This morning Bethan contacted my doctors and I’ve already started taking these new drugs. I’m also booked in for more tests in the near future. Bethan’s called St George’s (who look after all medics for the marathon) and told them about me and mum. Hopefully it’s quite clear to see how absolutely amazing The Brompton and the staff there are. Just fabulous.
So the good news is that we know about this other problem and we wouldn’t have known if I wasn’t doing the marathon. I’m also on drugs that should stabilise my heart rhythm and protect the heart. The bad news is that there are side effects (like with any drugs) and this may have an impact on my day to day life – it may not. It’s likely to make Sunday a bit harder for me as my blood pressure will be very low.
Enough of the serious stuff, it’s time to get in the zone. I’m going to walk into that expo hall with Ben. We’ll both be proud to be doing the marathon and will celebrate with the Oxfam crew on stand 170.
Over the next few days I’ll post lots of photos of my experience on here and on twitter. You can follow me @lucyfenner or search for the hashtag #lucysmarathon
Thanks for all your support, donations of prizes and money. You’ve all been brilliant.
The training’s still on hold so I’ve been using my time to maximise the fundraising! And what fun it’s been! It’s a fundraisers dream to be given items to use for fundraising and I was lucky enough to be given an amazing donation of over 50 handbags from a high street favourite.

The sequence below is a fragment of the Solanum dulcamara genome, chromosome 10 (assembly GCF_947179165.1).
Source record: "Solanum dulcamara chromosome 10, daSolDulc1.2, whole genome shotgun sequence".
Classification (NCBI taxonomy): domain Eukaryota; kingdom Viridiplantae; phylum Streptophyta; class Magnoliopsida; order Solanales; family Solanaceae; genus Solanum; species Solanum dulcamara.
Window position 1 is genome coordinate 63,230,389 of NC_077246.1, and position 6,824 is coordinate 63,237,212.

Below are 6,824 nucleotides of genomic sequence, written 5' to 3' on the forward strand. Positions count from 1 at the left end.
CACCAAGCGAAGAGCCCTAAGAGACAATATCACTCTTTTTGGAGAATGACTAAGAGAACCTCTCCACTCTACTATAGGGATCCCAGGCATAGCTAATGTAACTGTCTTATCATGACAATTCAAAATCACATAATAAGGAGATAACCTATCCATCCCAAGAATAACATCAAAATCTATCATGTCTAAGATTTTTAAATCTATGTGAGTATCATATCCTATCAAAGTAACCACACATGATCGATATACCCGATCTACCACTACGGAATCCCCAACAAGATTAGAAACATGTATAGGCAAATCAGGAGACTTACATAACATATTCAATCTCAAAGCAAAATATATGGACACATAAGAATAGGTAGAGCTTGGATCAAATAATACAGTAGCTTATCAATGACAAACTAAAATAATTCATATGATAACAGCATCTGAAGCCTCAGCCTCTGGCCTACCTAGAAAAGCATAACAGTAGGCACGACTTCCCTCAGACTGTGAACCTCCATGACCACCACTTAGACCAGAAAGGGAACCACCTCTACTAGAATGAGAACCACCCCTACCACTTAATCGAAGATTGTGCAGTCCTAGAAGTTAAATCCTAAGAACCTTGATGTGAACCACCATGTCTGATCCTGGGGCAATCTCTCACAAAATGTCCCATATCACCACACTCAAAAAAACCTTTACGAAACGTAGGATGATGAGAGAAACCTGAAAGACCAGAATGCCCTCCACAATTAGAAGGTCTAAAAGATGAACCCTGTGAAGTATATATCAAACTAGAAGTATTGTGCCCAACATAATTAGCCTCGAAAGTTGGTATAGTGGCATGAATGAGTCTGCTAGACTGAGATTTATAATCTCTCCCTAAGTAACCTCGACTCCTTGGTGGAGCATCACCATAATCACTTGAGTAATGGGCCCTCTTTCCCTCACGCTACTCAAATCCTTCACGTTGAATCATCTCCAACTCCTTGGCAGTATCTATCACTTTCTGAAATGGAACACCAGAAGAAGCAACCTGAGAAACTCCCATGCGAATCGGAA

Sales going well last Thursday!
We decided to hold a handbag sale in Oxfam House with the stock we had. With over 700 people in the office we were hopeful we’d sell a few bags. With a little bit of design, marketing and word of mouth we were set to go. The sale was due to start at 11.30 and at 11.25 we had colleagues looking at the bags wanting to start buying. The image to the right was taken at 11.35! Women were surrounding the handbags and they were flying out of our hands. It was amazing! Within 20 mins we’d sold 90% of stock and made £900. Ben couldn’t believe how much women loved handbags – he finally believes it’s not just me!
We want to say a massive thank you to our anonymous donor who made it possible as well as thanking everyone that came and bought a bag. We hope that you love your bags!
So that’s £2500 raised now, half way to our £5,000 target. If you’d like to sponsor us and keep us going while we can’t train please click here.
Next up it’s an Auction of Promises at work with some colleagues that are walking Oxfam’s Trailtrekker. If you don’t work at Oxfam and would like to make a promise let me know on firstname.lastname@example.org. Promises currently include things like cake baking, picture framing, dinner parties, dog walking, babysitting. Promises will be auctioned in Oxfam House on 8th April.
I’m the running manager at Oxfam which means I’m meant to be a fundraising expert! The pressure’s on to hit my target on this one! There’s also the added pressure of caring an incredible amount about the charities I’m running … Continue reading →